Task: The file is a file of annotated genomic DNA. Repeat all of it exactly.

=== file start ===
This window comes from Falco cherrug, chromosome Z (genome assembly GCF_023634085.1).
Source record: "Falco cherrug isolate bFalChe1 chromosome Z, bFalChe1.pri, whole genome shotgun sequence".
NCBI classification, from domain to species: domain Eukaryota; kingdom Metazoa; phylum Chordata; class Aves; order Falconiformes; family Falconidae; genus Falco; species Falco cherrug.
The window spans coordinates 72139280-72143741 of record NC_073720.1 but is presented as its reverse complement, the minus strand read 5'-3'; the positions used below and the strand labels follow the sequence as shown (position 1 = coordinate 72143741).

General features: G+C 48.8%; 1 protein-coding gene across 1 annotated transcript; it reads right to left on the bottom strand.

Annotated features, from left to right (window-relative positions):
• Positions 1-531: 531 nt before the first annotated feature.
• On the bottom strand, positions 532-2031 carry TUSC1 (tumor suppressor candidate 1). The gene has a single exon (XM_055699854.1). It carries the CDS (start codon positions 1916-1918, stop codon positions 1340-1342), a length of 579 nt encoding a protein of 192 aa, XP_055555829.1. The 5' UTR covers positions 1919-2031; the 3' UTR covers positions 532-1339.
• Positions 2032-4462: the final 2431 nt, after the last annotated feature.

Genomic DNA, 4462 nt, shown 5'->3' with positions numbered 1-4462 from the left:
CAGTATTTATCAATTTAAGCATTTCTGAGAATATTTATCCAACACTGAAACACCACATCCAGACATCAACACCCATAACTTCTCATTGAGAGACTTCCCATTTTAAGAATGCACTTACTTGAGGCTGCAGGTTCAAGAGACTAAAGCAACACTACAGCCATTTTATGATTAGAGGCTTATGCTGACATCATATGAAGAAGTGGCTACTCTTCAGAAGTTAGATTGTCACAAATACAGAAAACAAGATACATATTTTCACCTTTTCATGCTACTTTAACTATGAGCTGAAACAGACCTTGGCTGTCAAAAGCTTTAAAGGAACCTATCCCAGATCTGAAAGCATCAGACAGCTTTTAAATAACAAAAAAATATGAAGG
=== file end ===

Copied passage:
This window comes from Falco cherrug, chromosome Z (genome assembly GCF_023634085.1).
Source record: "Falco cherrug isolate bFalChe1 chromosome Z, bFalChe1.pri, whole genome shotgun sequence".
NCBI classification, from domain to species: domain Eukaryota; kingdom Metazoa; phylum Chordata; class Aves; order Falconiformes; family Falconidae; genus Falco; species Falco cherrug.
The window spans coordinates 72139280-72143741 of record NC_073720.1 but is presented as its reverse complement, the minus strand read 5'-3'; the positions used below and the strand labels follow the sequence as shown (position 1 = coordinate 72143741).

General features: G+C 48.8%; 1 protein-coding gene across 1 annotated transcript; it reads right to left on the bottom strand.

Annotated features, from left to right (window-relative positions):
• Positions 1-531: 531 nt before the first annotated feature.
• On the bottom strand, positions 532-2031 carry TUSC1 (tumor suppressor candidate 1). The gene has a single exon (XM_055699854.1). It carries the CDS (start codon positions 1916-1918, stop codon positions 1340-1342), a length of 579 nt encoding a protein of 192 aa, XP_055555829.1. The 5' UTR covers positions 1919-2031; the 3' UTR covers positions 532-1339.
• Positions 2032-4462: the final 2431 nt, after the last annotated feature.

Genomic DNA, 4462 nt, shown 5'->3' with positions numbered 1-4462 from the left:
CAGTATTTATCAATTTAAGCATTTCTGAGAATATTTATCCAACACTGAAACACCACATCCAGACATCAACACCCATAACTTCTCATTGAGAGACTTCCCATTTTAAGAATGCACTTACTTGAGGCTGCAGGTTCAAGAGACTAAAGCAACACTACAGCCATTTTATGATTAGAGGCTTATGCTGACATCATATGAAGAAGTGGCTACTCTTCAGAAGTTAGATTGTCACAAATACAGAAAACAAGATACATATTTTCACCTTTTCATGCTACTTTAACTATGAGCTGAAACAGACCTTGGCTGTCAAAAGCTTTAAAGGAACCTATCCCAGATCTGAAAGCATCAGACAGCTTTTAAATAACAAAAAAATATGAAGG